dtracing on the train - gnome-vfs-daemon

There was some discussion internally recently about using gnome-vfs-daemon as a process to start demonstrating dtrace with. As a result I thought it would be interesting to have a look at it on my notebook while coming to work on the train (about a 90 minute trip).

OK, first off, let's have a look at the system calls. We could do this with

$ /usr/sbin/dtrace -n 'syscall:::entry/execname=="gnome-vfs-daemon"'

But that really generates a lot of output. One of the things that I do notice though is the following sequence repeating itself every three seconds.

  0    397                     open64:entry 
  0    397                     open64:entry 
  0    103                      ioctl:entry 
  0    103                      ioctl:entry 
  0    103                      ioctl:entry 
  0    103                      ioctl:entry 
  0    103                      ioctl:entry 
  0    103                      ioctl:entry 
  0    103                      ioctl:entry 
  0    103                      ioctl:entry 
  0    103                      ioctl:entry 
  0    103                      ioctl:entry 
  0    103                      ioctl:entry 
  0    103                      ioctl:entry 
  0    103                      ioctl:entry 
  0    103                      ioctl:entry 
  0    103                      ioctl:entry 
  0    103                      ioctl:entry 
  0    103                      ioctl:entry 
  0    103                      ioctl:entry 
  0    309                     llseek:entry 
  0     17                      close:entry 
  0    317                    pollsys:entry 

This peaked my interest. How about an aggregation over a minute?

$ /usr/sbin/dtrace -q -n '
syscall:::entry/execname=="gnome-vfs-daemon"/{
	@p[probefunc] = count();
}
tick-1m {
        printf("\\nCount Syscall\\n----- -------\\n");
        printa(" %@3d  %s\\n",@p); exit(0);
}'

Count Syscall
----- -------
  20  pollsys
  20  close
  20  llseek
  40  open64
 360  ioctl

So, for each pollsys() and close(), it looks like I am seeing two open64()s and 18 ioctl()s, and from earlier we know that we see two open64()s followed by the ioctl()s. Let's have a closer look at these system calls. Also, while we are at it, let's try and find out what the ioctl is. We now move to scripting files.

#!/usr/sbin/dtrace -s

syscall::ioctl:entry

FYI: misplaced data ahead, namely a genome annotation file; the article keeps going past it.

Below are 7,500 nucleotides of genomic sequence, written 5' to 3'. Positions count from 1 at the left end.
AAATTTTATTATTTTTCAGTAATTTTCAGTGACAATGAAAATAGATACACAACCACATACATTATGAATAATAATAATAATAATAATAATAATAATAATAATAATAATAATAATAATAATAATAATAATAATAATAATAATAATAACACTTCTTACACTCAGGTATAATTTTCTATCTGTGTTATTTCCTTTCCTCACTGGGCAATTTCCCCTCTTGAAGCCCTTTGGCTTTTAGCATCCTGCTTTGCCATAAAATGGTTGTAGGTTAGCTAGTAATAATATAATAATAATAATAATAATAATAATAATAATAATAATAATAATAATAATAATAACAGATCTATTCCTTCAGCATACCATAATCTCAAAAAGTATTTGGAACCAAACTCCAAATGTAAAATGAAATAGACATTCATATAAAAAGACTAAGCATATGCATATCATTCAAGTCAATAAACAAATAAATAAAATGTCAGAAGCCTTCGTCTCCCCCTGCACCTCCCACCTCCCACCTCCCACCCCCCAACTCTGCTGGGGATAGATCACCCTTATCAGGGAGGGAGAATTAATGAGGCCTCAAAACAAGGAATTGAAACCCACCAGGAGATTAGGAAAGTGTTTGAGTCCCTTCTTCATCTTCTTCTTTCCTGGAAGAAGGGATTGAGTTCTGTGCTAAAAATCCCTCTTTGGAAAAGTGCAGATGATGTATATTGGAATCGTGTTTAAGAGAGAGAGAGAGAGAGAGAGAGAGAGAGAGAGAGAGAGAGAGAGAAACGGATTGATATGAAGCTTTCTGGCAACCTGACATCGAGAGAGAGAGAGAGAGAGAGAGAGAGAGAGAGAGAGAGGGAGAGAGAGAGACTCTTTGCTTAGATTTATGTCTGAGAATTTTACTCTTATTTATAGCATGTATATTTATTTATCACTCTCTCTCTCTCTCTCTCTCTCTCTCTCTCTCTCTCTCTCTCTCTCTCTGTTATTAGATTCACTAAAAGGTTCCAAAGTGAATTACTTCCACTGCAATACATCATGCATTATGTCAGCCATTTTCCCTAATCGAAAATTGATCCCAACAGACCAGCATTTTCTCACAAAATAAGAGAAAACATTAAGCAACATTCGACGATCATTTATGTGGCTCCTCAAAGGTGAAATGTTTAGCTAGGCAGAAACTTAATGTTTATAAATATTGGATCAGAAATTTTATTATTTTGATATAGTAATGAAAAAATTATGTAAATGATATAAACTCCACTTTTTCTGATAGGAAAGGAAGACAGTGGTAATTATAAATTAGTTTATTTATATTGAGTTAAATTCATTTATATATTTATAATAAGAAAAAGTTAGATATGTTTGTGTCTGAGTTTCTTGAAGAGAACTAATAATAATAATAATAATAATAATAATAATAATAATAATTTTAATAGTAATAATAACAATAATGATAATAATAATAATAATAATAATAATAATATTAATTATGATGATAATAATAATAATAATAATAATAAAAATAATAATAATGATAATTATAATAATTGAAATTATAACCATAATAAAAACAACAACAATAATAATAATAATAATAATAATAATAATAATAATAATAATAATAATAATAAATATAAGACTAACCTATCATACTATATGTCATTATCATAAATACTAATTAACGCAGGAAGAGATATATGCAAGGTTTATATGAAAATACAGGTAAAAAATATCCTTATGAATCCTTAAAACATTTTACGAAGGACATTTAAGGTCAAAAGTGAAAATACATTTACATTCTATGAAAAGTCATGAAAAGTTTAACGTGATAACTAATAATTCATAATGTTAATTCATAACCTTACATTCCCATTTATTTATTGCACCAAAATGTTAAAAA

/execname == "gnome-vfs-daemon"/
{
    self->interest = timestamp;
    self->fd = arg0;
    self->cmd1 = (char)(arg1>>8);
    self->cmd2 = arg1&0xff
}

syscall::ioctl:return
/self->interest/
{
    printf("ioctl(%d, '%c'<<8|%d, buf) took %u us",
        self->fd,
        self->cmd1,
        self->cmd2,
        (timestamp - self->interest)/1000
        );
    ustack();
    self->interest = 0;
}

syscall::open64:entry
/execname == "gnome-vfs-daemon"/
{
    self->file = copyinstr(arg0);
    self->interest = 1;
}

syscall::open64:return
/self->interest/
{
    printf("%s returns fd %d\\n", self->file, (int)arg1);
    ustack();
    self->interest = 0;
}

An excerpt of the output shows

CPU     ID                    FUNCTION:NAME
  0    398                    open64:return /etc/fstab returns fd -1

              libc.so.1`__open64+0x15
              libc.so.1`_endopen+0xa8
              libc.so.1`fopen64+0x26
              libgnomevfs-2.so.0.600.0`_gnome_vfs_get_unix_mount_table+0x3e
              libglib-2.0.so.0.400.1`g_source_callback_funcs
              libgnomevfs-2.so.0.600.0`poll_fstab

  0    398                    open64:return /etc/mnttab returns fd 44

              libc.so.1`__open64+0x15
              libc.so.1`_endopen+0xa8
              libc.so.1`fopen64+0x26
              libgnomevfs-2.so.0.600.0`_gnome_vfs_get_current_unix_mounts+0x37
              libglib-2.0.so.0.400.1`g_source_callback_funcs
              libgnomevfs-2.so.0.600.0`poll_mtab

  0    104                     ioctl:return ioctl(44, 'm'<<8|7, buf) took 232 us
              libc.so.1`ioctl+0x15
              libgnomevfs-2.so.0.600.0`_gnome_vfs_get_current_unix_mounts+0x55

  0    104                     ioctl:return ioctl(44, 'm'<<8|7, buf) took 4 us
              libc.so.1`ioctl+0x15
              libgnomevfs-2.so.0.600.0`_gnome_vfs_get_current_unix_mounts+0xfe

OK, so we first attempt to open /etc/fstab, which obviously does not exist in solaris, then we open /etc/mnttab, which does. We then go and do lots of ioctl()s on it.